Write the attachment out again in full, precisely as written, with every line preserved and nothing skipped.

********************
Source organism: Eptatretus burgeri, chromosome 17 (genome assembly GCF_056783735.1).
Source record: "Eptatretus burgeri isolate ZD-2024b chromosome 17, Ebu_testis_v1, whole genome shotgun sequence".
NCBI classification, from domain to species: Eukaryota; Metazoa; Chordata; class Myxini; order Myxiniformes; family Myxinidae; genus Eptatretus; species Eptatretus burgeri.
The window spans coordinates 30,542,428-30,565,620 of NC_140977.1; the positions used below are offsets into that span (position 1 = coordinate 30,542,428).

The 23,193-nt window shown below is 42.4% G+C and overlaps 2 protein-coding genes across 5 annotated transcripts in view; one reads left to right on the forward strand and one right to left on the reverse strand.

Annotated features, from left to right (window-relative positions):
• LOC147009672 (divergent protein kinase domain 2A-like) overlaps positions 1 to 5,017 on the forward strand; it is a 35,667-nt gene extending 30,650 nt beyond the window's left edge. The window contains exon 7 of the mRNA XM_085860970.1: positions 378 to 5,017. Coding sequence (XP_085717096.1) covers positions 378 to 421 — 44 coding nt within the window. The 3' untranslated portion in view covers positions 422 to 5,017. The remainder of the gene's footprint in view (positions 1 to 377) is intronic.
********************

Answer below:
Source organism: Eptatretus burgeri, chromosome 17 (genome assembly GCF_056783735.1).
Source record: "Eptatretus burgeri isolate ZD-2024b chromosome 17, Ebu_testis_v1, whole genome shotgun sequence".
NCBI classification, from domain to species: Eukaryota; Metazoa; Chordata; class Myxini; order Myxiniformes; family Myxinidae; genus Eptatretus; species Eptatretus burgeri.
The window spans coordinates 30,542,428-30,565,620 of NC_140977.1; the positions used below are offsets into that span (position 1 = coordinate 30,542,428).

The 23,193-nt window shown below is 42.4% G+C and overlaps 2 protein-coding genes across 5 annotated transcripts in view; one reads left to right on the forward strand and one right to left on the reverse strand.

Annotated features, from left to right (window-relative positions):
• LOC147009672 (divergent protein kinase domain 2A-like) overlaps positions 1 to 5,017 on the forward strand; it is a 35,667-nt gene extending 30,650 nt beyond the window's left edge. The window contains exon 7 of the mRNA XM_085860970.1: positions 378 to 5,017. Coding sequence (XP_085717096.1) covers positions 378 to 421 — 44 coding nt within the window. The 3' untranslated portion in view covers positions 422 to 5,017. The remainder of the gene's footprint in view (positions 1 to 377) is intronic.